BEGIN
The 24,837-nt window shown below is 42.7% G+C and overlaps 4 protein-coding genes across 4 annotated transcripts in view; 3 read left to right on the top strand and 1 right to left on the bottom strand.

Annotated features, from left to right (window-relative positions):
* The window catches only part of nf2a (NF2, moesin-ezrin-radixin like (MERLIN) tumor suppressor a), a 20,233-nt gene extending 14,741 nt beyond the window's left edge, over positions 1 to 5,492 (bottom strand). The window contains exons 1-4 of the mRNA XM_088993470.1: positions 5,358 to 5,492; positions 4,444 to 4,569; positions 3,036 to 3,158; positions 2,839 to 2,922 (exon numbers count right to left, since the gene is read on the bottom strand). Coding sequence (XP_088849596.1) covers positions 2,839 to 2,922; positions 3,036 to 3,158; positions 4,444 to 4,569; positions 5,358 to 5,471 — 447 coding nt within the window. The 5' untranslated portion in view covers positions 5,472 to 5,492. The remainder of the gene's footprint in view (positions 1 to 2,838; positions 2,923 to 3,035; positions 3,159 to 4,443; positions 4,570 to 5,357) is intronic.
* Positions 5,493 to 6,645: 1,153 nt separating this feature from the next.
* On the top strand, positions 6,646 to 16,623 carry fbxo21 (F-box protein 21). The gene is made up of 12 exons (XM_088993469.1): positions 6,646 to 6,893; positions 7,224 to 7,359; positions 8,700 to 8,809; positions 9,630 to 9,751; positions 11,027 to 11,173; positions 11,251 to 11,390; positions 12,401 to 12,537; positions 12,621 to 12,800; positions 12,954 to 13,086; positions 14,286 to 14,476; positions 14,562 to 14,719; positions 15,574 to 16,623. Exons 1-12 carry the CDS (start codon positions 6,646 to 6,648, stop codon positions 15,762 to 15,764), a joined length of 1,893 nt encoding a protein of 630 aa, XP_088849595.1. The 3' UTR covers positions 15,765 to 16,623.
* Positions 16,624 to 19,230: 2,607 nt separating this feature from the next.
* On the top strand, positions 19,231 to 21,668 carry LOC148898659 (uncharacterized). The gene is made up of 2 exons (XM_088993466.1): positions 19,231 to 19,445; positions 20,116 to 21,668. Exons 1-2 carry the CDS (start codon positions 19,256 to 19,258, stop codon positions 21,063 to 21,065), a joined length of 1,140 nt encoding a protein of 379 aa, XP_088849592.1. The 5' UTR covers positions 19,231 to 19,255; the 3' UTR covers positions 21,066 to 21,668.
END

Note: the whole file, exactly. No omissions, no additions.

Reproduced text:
The 24,837-nt window shown below is 42.7% G+C and overlaps 4 protein-coding genes across 4 annotated transcripts in view; 3 read left to right on the top strand and 1 right to left on the bottom strand.

Annotated features, from left to right (window-relative positions):
* The window catches only part of nf2a (NF2, moesin-ezrin-radixin like (MERLIN) tumor suppressor a), a 20,233-nt gene extending 14,741 nt beyond the window's left edge, over positions 1 to 5,492 (bottom strand). The window contains exons 1-4 of the mRNA XM_088993470.1: positions 5,358 to 5,492; positions 4,444 to 4,569; positions 3,036 to 3,158; positions 2,839 to 2,922 (exon numbers count right to left, since the gene is read on the bottom strand). Coding sequence (XP_088849596.1) covers positions 2,839 to 2,922; positions 3,036 to 3,158; positions 4,444 to 4,569; positions 5,358 to 5,471 — 447 coding nt within the window. The 5' untranslated portion in view covers positions 5,472 to 5,492. The remainder of the gene's footprint in view (positions 1 to 2,838; positions 2,923 to 3,035; positions 3,159 to 4,443; positions 4,570 to 5,357) is intronic.
* Positions 5,493 to 6,645: 1,153 nt separating this feature from the next.
* On the top strand, positions 6,646 to 16,623 carry fbxo21 (F-box protein 21). The gene is made up of 12 exons (XM_088993469.1): positions 6,646 to 6,893; positions 7,224 to 7,359; positions 8,700 to 8,809; positions 9,630 to 9,751; positions 11,027 to 11,173; positions 11,251 to 11,390; positions 12,401 to 12,537; positions 12,621 to 12,800; positions 12,954 to 13,086; positions 14,286 to 14,476; positions 14,562 to 14,719; positions 15,574 to 16,623. Exons 1-12 carry the CDS (start codon positions 6,646 to 6,648, stop codon positions 15,762 to 15,764), a joined length of 1,893 nt encoding a protein of 630 aa, XP_088849595.1. The 3' UTR covers positions 15,765 to 16,623.
* Positions 16,624 to 19,230: 2,607 nt separating this feature from the next.
* On the top strand, positions 19,231 to 21,668 carry LOC148898659 (uncharacterized). The gene is made up of 2 exons (XM_088993466.1): positions 19,231 to 19,445; positions 20,116 to 21,668. Exons 1-2 carry the CDS (start codon positions 19,256 to 19,258, stop codon positions 21,063 to 21,065), a joined length of 1,140 nt encoding a protein of 379 aa, XP_088849592.1. The 5' UTR covers positions 19,231 to 19,255; the 3' UTR covers positions 21,066 to 21,668.